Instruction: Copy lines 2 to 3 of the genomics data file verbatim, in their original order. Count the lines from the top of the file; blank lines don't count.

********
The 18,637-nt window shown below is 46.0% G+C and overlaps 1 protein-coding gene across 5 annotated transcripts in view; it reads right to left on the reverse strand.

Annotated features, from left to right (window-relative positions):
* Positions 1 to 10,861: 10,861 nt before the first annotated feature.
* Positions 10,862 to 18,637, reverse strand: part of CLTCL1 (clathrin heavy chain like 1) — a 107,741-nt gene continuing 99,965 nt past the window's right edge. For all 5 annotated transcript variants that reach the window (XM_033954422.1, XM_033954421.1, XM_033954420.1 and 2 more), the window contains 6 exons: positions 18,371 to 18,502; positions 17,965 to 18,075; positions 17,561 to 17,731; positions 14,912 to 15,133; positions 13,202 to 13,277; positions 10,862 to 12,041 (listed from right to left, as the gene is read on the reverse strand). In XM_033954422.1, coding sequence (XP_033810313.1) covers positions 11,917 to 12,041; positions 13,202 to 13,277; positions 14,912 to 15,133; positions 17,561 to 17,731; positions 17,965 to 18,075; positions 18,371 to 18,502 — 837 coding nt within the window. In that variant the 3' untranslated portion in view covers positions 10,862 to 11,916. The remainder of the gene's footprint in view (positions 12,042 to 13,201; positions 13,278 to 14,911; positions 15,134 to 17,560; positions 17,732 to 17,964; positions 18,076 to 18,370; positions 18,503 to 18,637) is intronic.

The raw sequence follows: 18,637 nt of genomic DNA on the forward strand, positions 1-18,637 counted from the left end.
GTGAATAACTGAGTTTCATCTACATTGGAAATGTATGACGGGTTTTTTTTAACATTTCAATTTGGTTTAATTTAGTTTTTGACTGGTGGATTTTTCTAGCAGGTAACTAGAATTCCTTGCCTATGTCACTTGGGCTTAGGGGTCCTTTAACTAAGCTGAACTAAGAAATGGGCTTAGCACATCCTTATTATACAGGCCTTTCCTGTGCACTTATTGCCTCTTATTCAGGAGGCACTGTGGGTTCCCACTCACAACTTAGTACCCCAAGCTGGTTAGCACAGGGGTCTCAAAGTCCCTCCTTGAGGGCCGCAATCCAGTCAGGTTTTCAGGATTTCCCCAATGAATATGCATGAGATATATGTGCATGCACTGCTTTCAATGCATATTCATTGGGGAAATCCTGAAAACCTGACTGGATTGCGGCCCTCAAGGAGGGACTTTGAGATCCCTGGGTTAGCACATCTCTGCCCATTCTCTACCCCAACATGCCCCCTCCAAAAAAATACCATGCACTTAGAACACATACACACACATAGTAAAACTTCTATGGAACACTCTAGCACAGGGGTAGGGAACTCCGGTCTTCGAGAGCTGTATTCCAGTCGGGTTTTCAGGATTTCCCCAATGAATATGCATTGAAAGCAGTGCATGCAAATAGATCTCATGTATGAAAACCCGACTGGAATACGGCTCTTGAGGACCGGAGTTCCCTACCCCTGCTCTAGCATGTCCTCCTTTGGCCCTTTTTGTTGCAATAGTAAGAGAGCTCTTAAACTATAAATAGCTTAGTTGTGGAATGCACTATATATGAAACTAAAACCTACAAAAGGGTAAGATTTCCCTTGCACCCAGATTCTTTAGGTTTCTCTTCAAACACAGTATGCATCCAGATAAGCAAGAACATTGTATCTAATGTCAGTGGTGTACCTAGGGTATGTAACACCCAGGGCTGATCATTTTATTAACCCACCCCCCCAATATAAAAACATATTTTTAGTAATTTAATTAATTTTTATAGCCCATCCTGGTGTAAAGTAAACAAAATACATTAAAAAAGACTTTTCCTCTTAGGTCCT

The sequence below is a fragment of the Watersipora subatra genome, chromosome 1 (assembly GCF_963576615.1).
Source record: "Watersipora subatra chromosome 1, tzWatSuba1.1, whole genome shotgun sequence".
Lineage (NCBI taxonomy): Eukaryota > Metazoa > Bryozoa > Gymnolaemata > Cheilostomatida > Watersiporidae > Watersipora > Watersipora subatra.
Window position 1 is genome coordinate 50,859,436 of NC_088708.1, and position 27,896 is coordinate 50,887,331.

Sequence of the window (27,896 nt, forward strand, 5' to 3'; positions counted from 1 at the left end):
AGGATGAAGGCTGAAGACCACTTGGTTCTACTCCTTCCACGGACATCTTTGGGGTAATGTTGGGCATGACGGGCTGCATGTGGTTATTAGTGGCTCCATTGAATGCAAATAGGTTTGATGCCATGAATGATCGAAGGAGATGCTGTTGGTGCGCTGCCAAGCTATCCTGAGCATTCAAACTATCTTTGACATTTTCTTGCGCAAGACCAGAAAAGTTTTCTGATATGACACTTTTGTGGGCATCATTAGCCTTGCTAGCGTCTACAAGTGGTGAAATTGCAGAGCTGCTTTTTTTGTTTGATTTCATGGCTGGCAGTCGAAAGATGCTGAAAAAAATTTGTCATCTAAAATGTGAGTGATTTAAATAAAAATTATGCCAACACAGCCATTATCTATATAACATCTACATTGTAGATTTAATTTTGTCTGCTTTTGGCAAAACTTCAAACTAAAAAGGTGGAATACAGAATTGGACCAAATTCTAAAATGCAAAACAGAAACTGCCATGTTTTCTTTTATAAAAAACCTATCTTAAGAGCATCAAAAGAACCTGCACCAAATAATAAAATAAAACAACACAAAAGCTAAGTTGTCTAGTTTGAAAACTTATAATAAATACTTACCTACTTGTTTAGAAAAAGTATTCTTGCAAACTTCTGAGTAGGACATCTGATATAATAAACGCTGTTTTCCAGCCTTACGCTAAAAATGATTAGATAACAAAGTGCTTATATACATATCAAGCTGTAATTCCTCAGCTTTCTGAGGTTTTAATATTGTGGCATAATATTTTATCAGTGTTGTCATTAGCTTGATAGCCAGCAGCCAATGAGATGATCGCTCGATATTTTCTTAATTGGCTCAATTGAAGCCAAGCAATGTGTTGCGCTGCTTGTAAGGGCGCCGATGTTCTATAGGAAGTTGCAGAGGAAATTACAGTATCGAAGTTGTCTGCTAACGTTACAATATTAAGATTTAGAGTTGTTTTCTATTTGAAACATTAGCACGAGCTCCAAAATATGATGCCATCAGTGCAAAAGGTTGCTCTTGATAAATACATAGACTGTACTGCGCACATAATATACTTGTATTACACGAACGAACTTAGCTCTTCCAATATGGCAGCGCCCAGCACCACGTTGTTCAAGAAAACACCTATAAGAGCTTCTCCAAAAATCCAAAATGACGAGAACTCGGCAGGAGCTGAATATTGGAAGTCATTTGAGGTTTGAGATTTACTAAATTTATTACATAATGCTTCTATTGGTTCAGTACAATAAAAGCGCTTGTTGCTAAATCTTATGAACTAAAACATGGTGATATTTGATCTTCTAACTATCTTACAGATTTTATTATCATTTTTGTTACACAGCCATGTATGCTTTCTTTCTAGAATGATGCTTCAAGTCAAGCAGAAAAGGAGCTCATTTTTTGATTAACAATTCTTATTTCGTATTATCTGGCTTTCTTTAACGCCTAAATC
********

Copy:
Annotated features, from left to right (window-relative positions):
* Positions 1 to 10,861: 10,861 nt before the first annotated feature.